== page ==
Conservative party; the half-extinguished self-interest, and place, and pelf, and the Whig party; the Chartist and extreme Radi- favour of the great, and the frown of the hoscal party; the Romish party; and “ Young tile, all under your feet, and dare to fear England,” to crown the whole, with its fop- your God alone, and to seek His smile, and peries and its follies. But, my Christian steer by the chart of His eternal truth, and friends, when we look for a PROTESTANT say, We cannot compromise our principles PARTY; when we look for a party that a Wil- to please man or devil, or the whole universe berforce once so nobly headed—a man who we must please God, and do that which counted political place and political influence is right in his sight ?' but as dust in the balance, when compared And, Christian friends, this is all the more with influence for the truth, influence for hu- needful, because of the lull and the calm, manity, influence for Christ; when we look that has come over the face of the lately for the party which was once led on by him, troubled deep, which seemed heaving from and which formed such an antagonist to every its very abysses, and threatening some fearparty, that would betray the truth, and sacri- ful convulsion. I believe, that there is more fice principle-a party so compact, and so to be feared often in the treacherous calm, well organized, that whenever the balance than in the awakening storm. For you may trembled between right and wrong, they were depend upon it, Jesuits are not asleep; prepared, whether the balance were held by Rome is not at peace, though she seems to friend or foe, to throw themselves into the say peace. You may depend upon it, the scale of right; when we look for such a party agitators for Rome in Ireland would not be so in the House of Commons, alas ! how small tranquil, but that there is some concession it is, and sometimes, I fear, how disunited! in prospect; they see far a-head, and we My christian friends, an election is coming Protestant mariners do not keep a sufficient on; it cannot be far distant. The period of look-out. You may depend upon it, there the present Parliament's existence is hasten- are storms for us gathering in the horizon; ing to a close ; and whilst some are combin- and the storm to us, is the calm and the suning to oppose corn laws, and others to uphold shine to them. You may depend upon it, them,-whilst some are combining for the that there will be concessions made to Ireseven points of the Charter, and others are land ; if the right-minded in this country do treating the combination with contempt, not lift up their voice as one man, and say whilst some are only anxious to keep in the 'We will have no more concessions,' asConservative party, and others only are eager suredly, concessions will be made. And are to thrust them out of power, that they may we to be blinded by men's names ? are we to succeed to their places,---whilst men are thus be lulled into tranquillity, because they are combining and uniting, for their various se- professed friends, who betray us ? No; give cular and secondary, and transient purposes, me the open enemy, rather than the treachshall not the faithful people of God unite erous friend; give me the high priest's and be as one man, that they may endeavour servant, that smites the Saviour on the face, to add to the faithful Protestant party, that rather than the Iscariot, that “ dips his hand will stand by their Bible, their Church, their with Him in the dish, and lifts up his heel Queen and their God, in the face of truckling against Him.” If men, professing to uphold expediency, as well as of open hostility and re- our Church and State, will tamper with the bellion ? Our question, my Christian friends, interests of the Church of Ireland, and talk if question we put—and by letter the quietest of giving her over to Popery, or putting Poand most retired clergyman may put a ques- pery on a level with her, I say, whatever be tion-our question to candidates for our votes their names, or whatever .be the mask of let it not be, Will you support this Admin- friendship which they wear, with them we istration, or will you oppose that Administra. may have peace, but with their principles and tion ?'- let it not be, :Will you vote for the measures we can have none--none whatever. corn laws, or will you vote against them?'- My Christian friends, the clergy of the but let it be, . Will you stand by the Protes- Church of Ireland, at this moment, have tant Constitution, that our martyred fore- serious apprehensions, that five or six years fathers have handed down to us? will you will not elapse, before, as an establishment, oppose the man, whether professed friend or the Church of Ireland will cease; and if the open foe, who endeavours to mutilate and progress of events be such in the next five mangle its fair proportions, already lacerated years, as it has been in the last ten, I do and torn so fearfully? will you take up as not see that their apprehensions are in the your watchword-Not one concession more least exaggerated. But shall it be so? We to Rome, not one step further down the pre- have a Bench of Bishops, thank God, amongst cipice of concession? will you put party, and whom there is not one avowed Tractarian,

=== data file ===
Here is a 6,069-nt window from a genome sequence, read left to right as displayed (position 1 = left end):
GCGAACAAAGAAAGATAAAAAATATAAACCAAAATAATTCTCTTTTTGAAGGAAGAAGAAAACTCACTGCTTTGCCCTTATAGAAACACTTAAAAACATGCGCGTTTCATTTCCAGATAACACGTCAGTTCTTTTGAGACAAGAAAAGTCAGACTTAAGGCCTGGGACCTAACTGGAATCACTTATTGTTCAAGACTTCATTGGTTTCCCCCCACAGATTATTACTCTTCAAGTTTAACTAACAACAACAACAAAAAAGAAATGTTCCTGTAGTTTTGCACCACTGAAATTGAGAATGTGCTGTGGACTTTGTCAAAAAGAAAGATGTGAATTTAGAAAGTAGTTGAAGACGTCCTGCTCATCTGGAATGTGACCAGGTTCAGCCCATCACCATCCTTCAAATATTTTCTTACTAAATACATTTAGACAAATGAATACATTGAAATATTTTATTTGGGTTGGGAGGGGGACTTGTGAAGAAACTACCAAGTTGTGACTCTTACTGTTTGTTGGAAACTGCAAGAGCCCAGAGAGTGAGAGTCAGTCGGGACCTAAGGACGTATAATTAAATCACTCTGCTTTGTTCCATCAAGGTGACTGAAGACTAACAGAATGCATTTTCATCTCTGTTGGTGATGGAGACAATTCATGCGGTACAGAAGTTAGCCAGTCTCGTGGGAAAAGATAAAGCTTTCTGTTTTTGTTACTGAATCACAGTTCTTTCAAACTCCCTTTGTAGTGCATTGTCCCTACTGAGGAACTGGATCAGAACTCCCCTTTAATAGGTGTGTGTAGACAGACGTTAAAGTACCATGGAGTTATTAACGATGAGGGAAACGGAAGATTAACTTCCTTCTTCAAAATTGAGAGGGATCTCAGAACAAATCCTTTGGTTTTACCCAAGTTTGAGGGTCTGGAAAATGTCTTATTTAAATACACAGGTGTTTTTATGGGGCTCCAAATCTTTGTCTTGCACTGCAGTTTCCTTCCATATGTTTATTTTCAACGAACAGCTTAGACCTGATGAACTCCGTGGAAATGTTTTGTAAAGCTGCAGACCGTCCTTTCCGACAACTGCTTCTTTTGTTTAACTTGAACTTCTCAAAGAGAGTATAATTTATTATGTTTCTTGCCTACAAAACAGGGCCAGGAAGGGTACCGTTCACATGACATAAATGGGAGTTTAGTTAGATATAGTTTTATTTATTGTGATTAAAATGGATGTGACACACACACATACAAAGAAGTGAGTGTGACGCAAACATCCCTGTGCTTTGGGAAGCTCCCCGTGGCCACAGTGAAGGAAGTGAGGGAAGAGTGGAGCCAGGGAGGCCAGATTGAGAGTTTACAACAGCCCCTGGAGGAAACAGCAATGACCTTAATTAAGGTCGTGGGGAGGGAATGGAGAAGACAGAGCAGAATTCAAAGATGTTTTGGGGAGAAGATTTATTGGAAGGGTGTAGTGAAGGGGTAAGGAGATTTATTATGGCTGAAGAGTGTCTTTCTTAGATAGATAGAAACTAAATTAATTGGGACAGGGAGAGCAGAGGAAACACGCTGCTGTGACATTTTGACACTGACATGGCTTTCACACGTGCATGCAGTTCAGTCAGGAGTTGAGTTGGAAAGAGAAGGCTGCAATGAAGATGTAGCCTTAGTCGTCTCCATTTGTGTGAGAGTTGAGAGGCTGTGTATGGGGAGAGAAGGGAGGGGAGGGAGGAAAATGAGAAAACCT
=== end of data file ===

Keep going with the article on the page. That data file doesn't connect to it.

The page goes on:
and as a body they have stood nobly by the the way of a controversial ministration, truth as it is in our Church, crippled though which would be unwholesome for our own they are in many ways that we do not under- people, but setting forth the bright forestand, and without the power the laity fancy ground of evangelical truth, by contrasting they have—and we ought to judge with great it with the dark back-ground of Popish suleniency our spiritual rulers, and pray for perstition and perversion. In this way can them, and uphold them, and not be rash to a faithful minister of the Church preach juscensure and discourage them. I do trust, tification by faith in Christ; preach on good that our Bench of Bishops will not forget works, as the necessary evidence of a sintheir forefathers, who in the days of King ner's faith, and yet valueless for such a sinJames II. walked fearlessly to the Tower, ner's acceptance with God; preach on baprather than concede the rights of Protestant- tism, as the sign and symbol of regeneration; ism. I trust, that, led on by the two vene- preach on the Lord's supper, as a blessed, rable Primates, they would wait upon any lively and significant source of aliment to Administration, of whatever political creed, the believing soul; preach on any one carwho would go to swamp the Establishment dinal truth, that he must bring before his of Ireland, and say— My lords and gentle- flock in constant reiteration, and not have men, it is not, you will remember, the Uni- occasion to advert to the antagonist error, ted Churches, but the United Church of with which Rome has darkened that cardiEngland and Ireland; we are one, and we nal truth? And thus, without a controverstand or we fall together; discard the sister sial tone of ministry, he may be continually Establishment, and in doing so you discard fortifying and establishing the minds of his ours ; if you dare encounter the peril and people, so that they will regard Romanism the hazard of the terrific experiment of dis- with that instinctive horror, that used to severing the Church and the State, do it, characterise an Englishman. For an Enbut we will fall or we will survive together.' glishman, wherever you met him, used to be That would be a noble part for the Church startled at the name of Popery; and our of England to act; and that part, we trust, very children thought Popery a bugbear, she will be prepared to act. We are not and would be almost frightened in the dark, going to give over our brethren in Ireland if the name of the Pope was sounded in to the tender mercies of the Papacy. We their ears. Alas! alas ! it has no terrors are not going to let the faithful, fearless any longer ; and instead of the Pope being men, who are so nobly carrying on the bat. regarded with such antipathy by Englishtle of the Reformation there, say— Our men, there are those, I am sorry to say, who stronger brethren in England forgat us in begin to speak of him as our forsaken fathe hour of our danger. No, no." And ther, to whom we ought to return. One is whatever were the faults of the Irish Estab- our Father, even God; and “one is our lishment in former days, however “ the fa- Master, even Christ;" we know none else, thers ate sour grapes, and the children's and none else will we serve or acknowledge. teeth are set on edge,” I am bold to say, But, my Christian friends, it is time that that the English clergy would do well to I should give you, some of the cheering and learn a lesson from the Irish at this mo- encouraging, as well as some of the discoument; for whilst we alas ! have a stream of raging aspects of the times. clergymen and young candidates for the And first of all, to do justice to the preministry going over to Rome, they have a sent Administration-and glad should I be stream of Romish priests and laymen coming to speak solely and simply in the language into the Irish Protestant Church. Surely it of approval of the measures of “ the powers ought to suggest to our reverend brethren that be"—their appointments to the Engon this side the Channel, that that antago- lish Episcopal Bench, and still more their nist mode of ministration, from which they appointments to the Irish, have been truly recoil with such sensitive horror, must be, satisfactory and delightful. Not a Tracafter all, the wholesomest and the best; tarian has been appointed to any post in the since, while we, who are content with simple Church of England ; and I am thankful to defensive warfare, are losing from our ranks, say, that every one of the Bishops they have they who carry on an offensive warfare, are appointed, has been, directly or indirectly, winning continually from the ranks of their the known antagonist of that heresy. foes. I would that the clergy of the Church This is cheering. But still more cheerof England would look well to it, and see ing I consider it to be, that Tractarianism whether they ought not to imitate their has received a signal defeat on its own chobrethren in Ireland, and begin to treat Po- sen battlefield. We had the trumpet pery as the old Reformers treated it; not in sounded through the land, stealthily at first as their wont is, and more overtly afterwards part, which they could not carry by storm. as is their mode of warfare, summoning the Already many are going over to Rome. Tractarian ranks, however motley and how- And let Rome have her own; we do not ever mixed, to come together, to break want them ; we can afford to give her a few through the precedents, and to interrupt traitors from the camp—we have true men the order and the usage of their alma mater; enough left. I only pray to God, that if for these men, such sticklers for form and for they are honest men, they may, like the order and for decency, when it suits their misled, but I believe sincere-minded Sibpurpose, are the most outrageous tramplers thorp, discover the haven they sought to be on all form, and forget apostolical order, so miry, that they will rejoice to shorten when that suits their purpose. But what sail, and hasten back into the haven of the was the result ? I believe, many of our lay Reformed Church again. It is the worst friends listen to what Dissenters tell them wish that I indulge for them ; my heart's